The construction of 400 KV transmission lines between Phukot Karnali and Kimathangka Arun has been suggested by the state-owned power producing business. The development of a transmission line from the Upper Arun Power House, which would be 6.5 kilometers long, is also being considered.

The Nepal Electricity Authority (NEA) is performing the essential technical studies for the construction of a 94-kilometer transmission line from Lamahi to Chinchu, a 130-kilometer transmission line from Sitalpati to Inaruwa, and a 115-kilometer transmission line from Arun Hub to Dudhkoshi. Up to 4,400 megawatts (MW) of power will be transmitted across these transmission lines.

The National Transmission Grid Company plans to construct a 72-kilometer high-capacity transmission line between Bajhang West Seti and West Seti-Dodhara, which will run for 155 kilometers in total. These initiatives are also in varying phases of development.

According to Kulman Ghising, Executive Director of the National Electricity Authority, the building of a high-capacity transmission line along the North-South route has been strategically advanced.

The building of a 312 km long transmission line from Kathmandu’s Nanglebhare to Butwal, via Nuwakot Ratmate, has proven to be a difficult undertaking. The initiative will be supported by the United States. The initiative, which is being carried out with the assistance of MCC, finds itself in a difficult political situation.

Others are still in the early stages of development, while others are nearing completion of high-capacity transmission line studies. The construction of a transmission line in Nepal is a monumental undertaking in and of itself. According to Ghising, executive director of the National Electricity Administration, constructing one tower for each transmission line is equivalent to completing one project.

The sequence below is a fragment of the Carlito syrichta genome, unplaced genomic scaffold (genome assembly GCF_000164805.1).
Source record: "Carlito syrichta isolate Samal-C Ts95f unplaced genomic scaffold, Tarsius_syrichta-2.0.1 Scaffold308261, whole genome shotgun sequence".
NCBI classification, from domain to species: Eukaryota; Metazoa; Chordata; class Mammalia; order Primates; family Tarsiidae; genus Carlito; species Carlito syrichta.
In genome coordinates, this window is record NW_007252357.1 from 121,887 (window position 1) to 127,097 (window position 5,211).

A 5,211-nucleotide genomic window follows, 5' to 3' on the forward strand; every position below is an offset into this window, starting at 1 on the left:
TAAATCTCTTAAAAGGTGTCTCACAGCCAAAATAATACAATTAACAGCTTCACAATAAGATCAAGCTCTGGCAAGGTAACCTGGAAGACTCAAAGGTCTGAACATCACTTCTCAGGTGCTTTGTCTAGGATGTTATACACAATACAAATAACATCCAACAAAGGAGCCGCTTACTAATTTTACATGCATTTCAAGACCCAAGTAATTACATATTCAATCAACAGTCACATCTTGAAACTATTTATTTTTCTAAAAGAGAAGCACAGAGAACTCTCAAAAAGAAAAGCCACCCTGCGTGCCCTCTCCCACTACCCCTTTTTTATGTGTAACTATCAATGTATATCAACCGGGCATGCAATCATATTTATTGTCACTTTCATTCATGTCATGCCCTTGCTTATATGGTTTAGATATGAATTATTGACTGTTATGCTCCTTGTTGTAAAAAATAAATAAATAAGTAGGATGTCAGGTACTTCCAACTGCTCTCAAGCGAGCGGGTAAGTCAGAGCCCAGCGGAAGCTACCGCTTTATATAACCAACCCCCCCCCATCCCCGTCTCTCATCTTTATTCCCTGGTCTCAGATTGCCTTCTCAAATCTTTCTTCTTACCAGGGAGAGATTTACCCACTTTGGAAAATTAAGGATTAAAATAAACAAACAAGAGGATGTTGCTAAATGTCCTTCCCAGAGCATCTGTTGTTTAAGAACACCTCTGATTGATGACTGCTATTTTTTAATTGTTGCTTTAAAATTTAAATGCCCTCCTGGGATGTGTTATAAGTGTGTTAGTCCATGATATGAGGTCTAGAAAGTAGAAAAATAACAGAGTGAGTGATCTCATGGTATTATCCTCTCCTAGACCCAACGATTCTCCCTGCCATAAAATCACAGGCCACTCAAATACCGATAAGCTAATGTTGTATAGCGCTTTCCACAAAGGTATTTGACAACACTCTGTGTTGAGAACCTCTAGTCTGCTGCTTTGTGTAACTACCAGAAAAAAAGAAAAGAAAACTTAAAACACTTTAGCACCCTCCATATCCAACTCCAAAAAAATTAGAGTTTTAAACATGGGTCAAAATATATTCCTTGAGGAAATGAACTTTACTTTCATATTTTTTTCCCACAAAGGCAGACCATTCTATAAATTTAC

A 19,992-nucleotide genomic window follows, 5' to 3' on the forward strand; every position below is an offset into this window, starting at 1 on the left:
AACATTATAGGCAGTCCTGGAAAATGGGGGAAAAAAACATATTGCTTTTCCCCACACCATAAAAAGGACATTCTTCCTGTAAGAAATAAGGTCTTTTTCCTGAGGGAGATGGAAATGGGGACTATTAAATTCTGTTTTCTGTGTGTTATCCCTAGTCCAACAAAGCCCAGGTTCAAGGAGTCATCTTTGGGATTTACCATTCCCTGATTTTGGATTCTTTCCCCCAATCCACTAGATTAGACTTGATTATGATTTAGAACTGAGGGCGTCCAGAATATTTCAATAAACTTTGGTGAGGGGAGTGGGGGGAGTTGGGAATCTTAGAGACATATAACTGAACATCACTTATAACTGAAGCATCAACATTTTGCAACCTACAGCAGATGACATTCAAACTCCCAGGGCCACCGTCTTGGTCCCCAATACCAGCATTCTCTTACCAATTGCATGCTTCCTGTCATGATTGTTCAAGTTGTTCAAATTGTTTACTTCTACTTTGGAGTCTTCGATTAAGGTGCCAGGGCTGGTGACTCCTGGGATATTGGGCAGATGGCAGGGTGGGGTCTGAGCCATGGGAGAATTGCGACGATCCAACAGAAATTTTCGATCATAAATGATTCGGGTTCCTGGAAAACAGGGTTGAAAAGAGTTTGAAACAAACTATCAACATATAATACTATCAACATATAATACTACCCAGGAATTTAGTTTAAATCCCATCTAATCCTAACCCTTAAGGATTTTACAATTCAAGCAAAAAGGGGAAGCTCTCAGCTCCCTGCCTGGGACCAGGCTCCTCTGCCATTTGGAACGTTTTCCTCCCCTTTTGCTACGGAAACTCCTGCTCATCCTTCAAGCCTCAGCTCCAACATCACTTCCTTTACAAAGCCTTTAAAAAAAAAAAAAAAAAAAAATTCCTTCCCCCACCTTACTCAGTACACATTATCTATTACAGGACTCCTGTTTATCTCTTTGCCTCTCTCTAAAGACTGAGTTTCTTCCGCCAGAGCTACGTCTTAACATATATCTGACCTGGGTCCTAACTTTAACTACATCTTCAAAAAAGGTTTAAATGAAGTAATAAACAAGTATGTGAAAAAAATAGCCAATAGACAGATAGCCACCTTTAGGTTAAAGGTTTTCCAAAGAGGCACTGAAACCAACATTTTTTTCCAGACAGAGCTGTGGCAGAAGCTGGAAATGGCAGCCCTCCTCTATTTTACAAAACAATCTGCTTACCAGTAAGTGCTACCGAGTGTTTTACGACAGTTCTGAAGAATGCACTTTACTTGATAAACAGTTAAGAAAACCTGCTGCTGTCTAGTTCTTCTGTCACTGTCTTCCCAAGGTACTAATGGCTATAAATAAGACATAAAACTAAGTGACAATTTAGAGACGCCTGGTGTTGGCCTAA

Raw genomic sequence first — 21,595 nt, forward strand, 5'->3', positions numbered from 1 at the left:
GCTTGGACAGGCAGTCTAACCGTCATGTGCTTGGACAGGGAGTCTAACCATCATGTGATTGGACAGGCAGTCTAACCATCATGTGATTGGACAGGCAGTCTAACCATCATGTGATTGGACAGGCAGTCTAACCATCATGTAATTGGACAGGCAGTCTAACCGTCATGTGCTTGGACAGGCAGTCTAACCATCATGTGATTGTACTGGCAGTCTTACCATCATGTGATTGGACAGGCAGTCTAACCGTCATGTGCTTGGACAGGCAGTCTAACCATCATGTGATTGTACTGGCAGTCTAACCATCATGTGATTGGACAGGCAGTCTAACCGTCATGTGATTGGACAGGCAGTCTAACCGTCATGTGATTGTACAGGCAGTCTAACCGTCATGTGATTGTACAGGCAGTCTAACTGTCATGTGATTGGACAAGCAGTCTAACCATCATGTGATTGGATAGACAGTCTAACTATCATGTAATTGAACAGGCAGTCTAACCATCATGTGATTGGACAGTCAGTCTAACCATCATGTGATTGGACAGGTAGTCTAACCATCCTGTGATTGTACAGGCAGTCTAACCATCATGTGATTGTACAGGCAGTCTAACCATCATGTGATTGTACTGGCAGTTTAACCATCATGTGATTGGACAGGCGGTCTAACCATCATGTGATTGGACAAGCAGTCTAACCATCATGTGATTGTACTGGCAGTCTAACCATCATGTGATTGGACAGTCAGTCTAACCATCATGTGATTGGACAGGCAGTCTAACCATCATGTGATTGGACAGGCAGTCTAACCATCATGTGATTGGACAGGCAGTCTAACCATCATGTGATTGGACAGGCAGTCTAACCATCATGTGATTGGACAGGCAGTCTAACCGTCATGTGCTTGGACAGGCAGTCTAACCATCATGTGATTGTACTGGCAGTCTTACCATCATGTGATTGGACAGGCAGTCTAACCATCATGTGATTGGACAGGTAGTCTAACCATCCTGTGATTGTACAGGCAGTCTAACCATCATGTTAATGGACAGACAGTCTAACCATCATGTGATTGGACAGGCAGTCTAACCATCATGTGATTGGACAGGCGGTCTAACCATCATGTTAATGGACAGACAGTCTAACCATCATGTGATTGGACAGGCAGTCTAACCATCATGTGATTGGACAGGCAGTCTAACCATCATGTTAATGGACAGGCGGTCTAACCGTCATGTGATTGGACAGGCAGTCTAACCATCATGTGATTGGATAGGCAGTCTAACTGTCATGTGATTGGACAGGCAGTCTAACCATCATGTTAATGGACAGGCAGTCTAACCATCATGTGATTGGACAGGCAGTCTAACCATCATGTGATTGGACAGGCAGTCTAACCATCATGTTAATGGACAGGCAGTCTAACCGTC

Projects in Nepal, particularly in the forest area, are bogged down in a web of land use issues, government and private land acquisition issues, technical issues, and other local issues. Projects that have been in the works for a long time are beginning to show signs of illness. It has been a long time since there has been a difficulty with land acquisition in the Kathmandu Valley itself.

The constant increase in the price of petroleum products on the international market has had an impact on Nepal as well. Building large- to medium-sized transmission lines to transport electricity generated in the country is also required. However, the magnitude of the situation prevents it from being stated.

Because of a lack of government assistance, according to Krishna Prasad Acharya, president of the Independent Power Producers’ Association of Nepal (IPPAN), transmission line projects in Nepal are encountering one problem after another, he says.

The project could not be completed on time due to the need to attend various seven ministries and 23 departments. The projects being constructed by NEA are in trouble. Even though the construction of the hydropower project has been completed and electricity has been generated, it is being wasted due to lack of transmission line. The situation is similar in Gajryang-Khimti of Ramechhap.

After a long effort, the construction process of Solu Corridor transmission line has finally moved forward. However, NEA says that there is a problem in sending electricity from East to West Nepal as two towers could not be constructed in Bharatpur-Bardaghat section.

Joint Secretary at the Ministry of Energy Madhu Prasad Bhetuwal says that efforts are being made to address the complexities in the construction of the transmission line. The energy entrepreneurs demand that the government should take a quick decision to remove the complexities seen in the construction of the much-needed transmission line.